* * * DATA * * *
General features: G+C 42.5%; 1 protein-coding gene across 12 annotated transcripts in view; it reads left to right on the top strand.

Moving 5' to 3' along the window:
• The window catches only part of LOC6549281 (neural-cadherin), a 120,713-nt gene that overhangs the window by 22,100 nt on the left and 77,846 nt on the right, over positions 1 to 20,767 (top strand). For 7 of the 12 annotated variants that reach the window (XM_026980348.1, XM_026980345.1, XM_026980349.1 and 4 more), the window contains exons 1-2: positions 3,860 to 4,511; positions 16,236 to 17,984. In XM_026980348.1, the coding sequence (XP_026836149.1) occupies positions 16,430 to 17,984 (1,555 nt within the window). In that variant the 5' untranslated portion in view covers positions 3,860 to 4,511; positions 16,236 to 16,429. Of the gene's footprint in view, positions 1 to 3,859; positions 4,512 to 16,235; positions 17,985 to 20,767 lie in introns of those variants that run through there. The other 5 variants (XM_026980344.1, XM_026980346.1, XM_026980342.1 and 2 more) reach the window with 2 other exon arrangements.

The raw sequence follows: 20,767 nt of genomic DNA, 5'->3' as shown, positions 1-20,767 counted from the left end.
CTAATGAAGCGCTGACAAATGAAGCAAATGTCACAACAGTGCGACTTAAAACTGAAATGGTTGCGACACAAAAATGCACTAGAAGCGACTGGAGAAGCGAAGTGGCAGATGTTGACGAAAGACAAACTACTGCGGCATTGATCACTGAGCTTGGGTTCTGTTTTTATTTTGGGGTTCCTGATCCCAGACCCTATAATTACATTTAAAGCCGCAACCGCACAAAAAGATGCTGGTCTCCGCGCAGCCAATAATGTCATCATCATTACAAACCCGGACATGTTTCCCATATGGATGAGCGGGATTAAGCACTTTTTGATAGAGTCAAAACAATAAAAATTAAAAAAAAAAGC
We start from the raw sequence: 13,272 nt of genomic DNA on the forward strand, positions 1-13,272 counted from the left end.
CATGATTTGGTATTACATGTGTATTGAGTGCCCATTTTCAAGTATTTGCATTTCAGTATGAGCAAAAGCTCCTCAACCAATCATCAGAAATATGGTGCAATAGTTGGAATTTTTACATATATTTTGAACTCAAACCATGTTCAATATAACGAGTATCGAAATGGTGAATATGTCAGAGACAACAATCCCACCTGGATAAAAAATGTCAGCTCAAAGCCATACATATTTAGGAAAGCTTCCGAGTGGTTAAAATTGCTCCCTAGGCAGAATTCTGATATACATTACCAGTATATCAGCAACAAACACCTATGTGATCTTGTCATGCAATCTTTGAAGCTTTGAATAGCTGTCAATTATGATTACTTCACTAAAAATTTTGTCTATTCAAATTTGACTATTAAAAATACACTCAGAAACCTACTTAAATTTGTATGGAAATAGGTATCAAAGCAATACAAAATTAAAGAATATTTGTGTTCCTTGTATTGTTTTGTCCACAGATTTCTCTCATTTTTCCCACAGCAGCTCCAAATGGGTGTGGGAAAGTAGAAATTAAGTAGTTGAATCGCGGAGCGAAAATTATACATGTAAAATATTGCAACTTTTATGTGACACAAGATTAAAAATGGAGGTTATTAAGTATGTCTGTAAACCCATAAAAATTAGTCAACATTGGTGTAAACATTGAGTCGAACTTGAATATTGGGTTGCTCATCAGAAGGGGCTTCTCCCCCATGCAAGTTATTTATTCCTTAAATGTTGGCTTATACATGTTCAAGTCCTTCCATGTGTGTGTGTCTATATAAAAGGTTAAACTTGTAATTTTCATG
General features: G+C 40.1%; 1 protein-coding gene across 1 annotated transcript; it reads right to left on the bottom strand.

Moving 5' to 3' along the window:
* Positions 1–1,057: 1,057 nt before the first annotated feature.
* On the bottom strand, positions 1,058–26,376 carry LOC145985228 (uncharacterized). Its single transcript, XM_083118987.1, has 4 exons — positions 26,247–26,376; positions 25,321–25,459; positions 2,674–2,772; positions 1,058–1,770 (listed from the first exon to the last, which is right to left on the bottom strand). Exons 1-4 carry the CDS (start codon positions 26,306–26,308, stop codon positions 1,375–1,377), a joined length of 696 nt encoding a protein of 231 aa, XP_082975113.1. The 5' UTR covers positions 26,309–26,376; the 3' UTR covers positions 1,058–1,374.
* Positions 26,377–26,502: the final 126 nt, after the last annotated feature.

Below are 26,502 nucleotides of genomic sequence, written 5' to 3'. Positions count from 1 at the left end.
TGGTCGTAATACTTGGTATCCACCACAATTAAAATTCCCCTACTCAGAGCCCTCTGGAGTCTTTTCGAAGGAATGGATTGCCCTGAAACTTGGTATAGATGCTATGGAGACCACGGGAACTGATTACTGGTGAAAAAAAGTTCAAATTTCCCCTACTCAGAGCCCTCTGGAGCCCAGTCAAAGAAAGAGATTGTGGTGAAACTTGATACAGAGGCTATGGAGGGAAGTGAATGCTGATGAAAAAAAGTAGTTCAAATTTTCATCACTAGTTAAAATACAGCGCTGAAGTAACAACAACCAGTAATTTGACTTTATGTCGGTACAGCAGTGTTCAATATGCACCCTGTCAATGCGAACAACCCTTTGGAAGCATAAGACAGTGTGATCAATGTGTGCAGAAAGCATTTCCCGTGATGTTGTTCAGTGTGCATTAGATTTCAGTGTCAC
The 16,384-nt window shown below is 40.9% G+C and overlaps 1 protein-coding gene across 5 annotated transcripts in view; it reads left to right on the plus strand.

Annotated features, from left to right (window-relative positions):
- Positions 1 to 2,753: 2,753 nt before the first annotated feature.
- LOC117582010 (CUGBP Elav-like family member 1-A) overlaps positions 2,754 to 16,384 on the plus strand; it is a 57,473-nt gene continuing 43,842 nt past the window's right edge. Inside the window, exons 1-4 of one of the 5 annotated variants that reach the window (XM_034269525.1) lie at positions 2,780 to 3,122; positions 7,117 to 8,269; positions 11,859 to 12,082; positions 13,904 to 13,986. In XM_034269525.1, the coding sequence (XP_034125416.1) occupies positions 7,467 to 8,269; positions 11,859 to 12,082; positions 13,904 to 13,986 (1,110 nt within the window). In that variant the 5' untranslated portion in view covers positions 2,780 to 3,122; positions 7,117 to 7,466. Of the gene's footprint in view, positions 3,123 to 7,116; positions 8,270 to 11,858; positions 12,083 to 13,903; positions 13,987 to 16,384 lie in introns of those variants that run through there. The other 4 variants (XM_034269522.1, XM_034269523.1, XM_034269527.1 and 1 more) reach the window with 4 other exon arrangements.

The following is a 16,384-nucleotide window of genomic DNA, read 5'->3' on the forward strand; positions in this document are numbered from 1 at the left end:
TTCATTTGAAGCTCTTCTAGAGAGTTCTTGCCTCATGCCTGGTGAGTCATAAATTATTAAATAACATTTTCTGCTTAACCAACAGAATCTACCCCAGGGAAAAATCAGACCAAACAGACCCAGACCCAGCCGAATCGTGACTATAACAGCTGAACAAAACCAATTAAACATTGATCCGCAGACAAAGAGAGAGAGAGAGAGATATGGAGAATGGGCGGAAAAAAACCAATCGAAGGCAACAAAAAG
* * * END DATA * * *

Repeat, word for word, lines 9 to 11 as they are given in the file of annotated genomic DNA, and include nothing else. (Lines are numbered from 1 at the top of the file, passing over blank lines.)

Moving 5' to 3' along the window:
* Positions 1–1,057: 1,057 nt before the first annotated feature.
* On the bottom strand, positions 1,058–26,376 carry LOC145985228 (uncharacterized). Its single transcript, XM_083118987.1, has 4 exons — positions 26,247–26,376; positions 25,321–25,459; positions 2,674–2,772; positions 1,058–1,770 (listed from the first exon to the last, which is right to left on the bottom strand). Exons 1-4 carry the CDS (start codon positions 26,306–26,308, stop codon positions 1,375–1,377), a joined length of 696 nt encoding a protein of 231 aa, XP_082975113.1. The 5' UTR covers positions 26,309–26,376; the 3' UTR covers positions 1,058–1,374.